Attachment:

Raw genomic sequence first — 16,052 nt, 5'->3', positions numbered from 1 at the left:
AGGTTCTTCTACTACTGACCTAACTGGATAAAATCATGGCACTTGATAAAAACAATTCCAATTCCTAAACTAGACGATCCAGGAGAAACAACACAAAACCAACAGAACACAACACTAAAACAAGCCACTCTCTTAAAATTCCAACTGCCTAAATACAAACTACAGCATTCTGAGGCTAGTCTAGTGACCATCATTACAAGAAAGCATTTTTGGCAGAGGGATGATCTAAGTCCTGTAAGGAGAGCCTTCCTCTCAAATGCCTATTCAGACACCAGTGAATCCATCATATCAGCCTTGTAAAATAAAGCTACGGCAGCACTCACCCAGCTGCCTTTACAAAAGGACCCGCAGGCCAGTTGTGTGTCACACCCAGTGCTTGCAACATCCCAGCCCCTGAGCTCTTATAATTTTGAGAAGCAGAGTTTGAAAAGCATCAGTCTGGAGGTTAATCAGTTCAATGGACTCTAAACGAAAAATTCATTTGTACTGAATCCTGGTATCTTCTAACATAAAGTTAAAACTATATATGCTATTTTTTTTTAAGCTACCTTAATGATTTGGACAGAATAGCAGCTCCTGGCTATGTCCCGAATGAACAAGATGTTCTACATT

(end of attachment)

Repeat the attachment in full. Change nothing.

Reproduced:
Raw genomic sequence first — 16,052 nt, 5'->3', positions numbered from 1 at the left:
AGGTTCTTCTACTACTGACCTAACTGGATAAAATCATGGCACTTGATAAAAACAATTCCAATTCCTAAACTAGACGATCCAGGAGAAACAACACAAAACCAACAGAACACAACACTAAAACAAGCCACTCTCTTAAAATTCCAACTGCCTAAATACAAACTACAGCATTCTGAGGCTAGTCTAGTGACCATCATTACAAGAAAGCATTTTTGGCAGAGGGATGATCTAAGTCCTGTAAGGAGAGCCTTCCTCTCAAATGCCTATTCAGACACCAGTGAATCCATCATATCAGCCTTGTAAAATAAAGCTACGGCAGCACTCACCCAGCTGCCTTTACAAAAGGACCCGCAGGCCAGTTGTGTGTCACACCCAGTGCTTGCAACATCCCAGCCCCTGAGCTCTTATAATTTTGAGAAGCAGAGTTTGAAAAGCATCAGTCTGGAGGTTAATCAGTTCAATGGACTCTAAACGAAAAATTCATTTGTACTGAATCCTGGTATCTTCTAACATAAAGTTAAAACTATATATGCTATTTTTTTTTAAGCTACCTTAATGATTTGGACAGAATAGCAGCTCCTGGCTATGTCCCGAATGAACAAGATGTTCTACATT